Said Alexander Otaola, "a Cuban-American in Florida with 105,000 followers on Instagram," quoted in "How Buying Beans Became a Political Statement/The boycott and counter-boycott of Goya comes as the major political parties seek to energize Hispanic support ahead of the 2020 election" (NYT).

The Goya chief executive of Goya, Robert Unanue, appeared at the White House rollout of the the "Hispanic Prosperity Initiative" and said "We’re all truly blessed at the same time to have a leader like President Trump, who is a builder. And that’s what my grandfather did." That led to a boycott and a reaction to the boycott.

You probably know all that. I'm just blogging because of the beans/statue analogy.

"Almost anyone, with a little exaggeration, would make a good comic character. There is no lack of raw material. Not only the woods, but the streets and houses are full of it."

Said Frank King (1883-1969), quoted in "Growing Old in Gasoline Alley: Ninety-four Years And Counting" (Comics Journal).
For a while, King focused exclusively on the car talk of his regular cast (Walt, Doc, Avery, and Bill), and then in 1921, Colonel McCormick’s cousin, partner and head of the Tribune-Daily News syndicate, Captain Joseph Patterson, decided that the cartoon would be even more popular if something in it appealed to women. "Get a baby into the story fast," he commanded the flabbergasted King, who protested that Walt, the main character, was a bachelor. It was then decided to have Walt find a baby in a basket on his doorstep—which he did on Valentine's Day, 1921.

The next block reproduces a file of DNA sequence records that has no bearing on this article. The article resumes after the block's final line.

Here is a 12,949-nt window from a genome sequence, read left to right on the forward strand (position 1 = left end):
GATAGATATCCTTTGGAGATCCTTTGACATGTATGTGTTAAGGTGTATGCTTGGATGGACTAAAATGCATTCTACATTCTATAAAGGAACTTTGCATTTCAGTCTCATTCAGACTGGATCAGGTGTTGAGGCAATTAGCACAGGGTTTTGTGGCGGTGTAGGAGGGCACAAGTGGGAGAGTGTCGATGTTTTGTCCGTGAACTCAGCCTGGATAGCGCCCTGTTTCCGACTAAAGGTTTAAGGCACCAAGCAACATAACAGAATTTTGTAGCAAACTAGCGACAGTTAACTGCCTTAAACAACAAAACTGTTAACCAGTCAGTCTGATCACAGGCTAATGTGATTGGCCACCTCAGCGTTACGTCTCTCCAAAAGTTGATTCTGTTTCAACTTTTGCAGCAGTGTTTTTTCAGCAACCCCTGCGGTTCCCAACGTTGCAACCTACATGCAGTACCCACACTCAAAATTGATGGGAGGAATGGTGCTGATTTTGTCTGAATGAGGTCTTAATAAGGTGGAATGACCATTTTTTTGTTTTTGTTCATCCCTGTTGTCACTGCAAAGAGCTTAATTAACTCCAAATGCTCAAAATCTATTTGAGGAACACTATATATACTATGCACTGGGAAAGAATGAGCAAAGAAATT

"It’s the diet version of the N-word, but as an African-American man, it’s something I deal with pretty frequently."

"If there’s a takeaway from the conversation, it is that Roger Stone gave an unvarnished look into what is in the heart of many Americans today."

Said Morris W. O’Kelly (of radio's "Mo’Kelly Show"), quoted in "Roger Stone Uses Racial Slur on Radio Show/Mr. Stone, while being questioned about the commutation of his sentence by President Trump, used a racial slur in referring to his interviewer, who is Black" (NYT).

The "diet version of the N-word" is "Negro," and Stone, in the middle of talking to O'Kelly, muttered something to the side. The beginning of the sentence was hard to make out, but it ended with "arguing with this Negro."
When Mr. O’Kelly asked him to repeat what he said, Mr. Stone let out a sigh, then remained silent for almost 40 seconds. Acting as if the connection had been severed, Mr. Stone vehemently denied that he used the slur. “I did not, you’re out of your mind,” Mr. Stone told the host.
Afterwards, O'Kelly said: “The only thing that I felt was true, honest and sincere that Roger Stone said was in that moment that he thought I was not listening. All of my professional accolades, all my professional bona fides went out the window because as far as he was concerned, he was talking and arguing with a Negro.”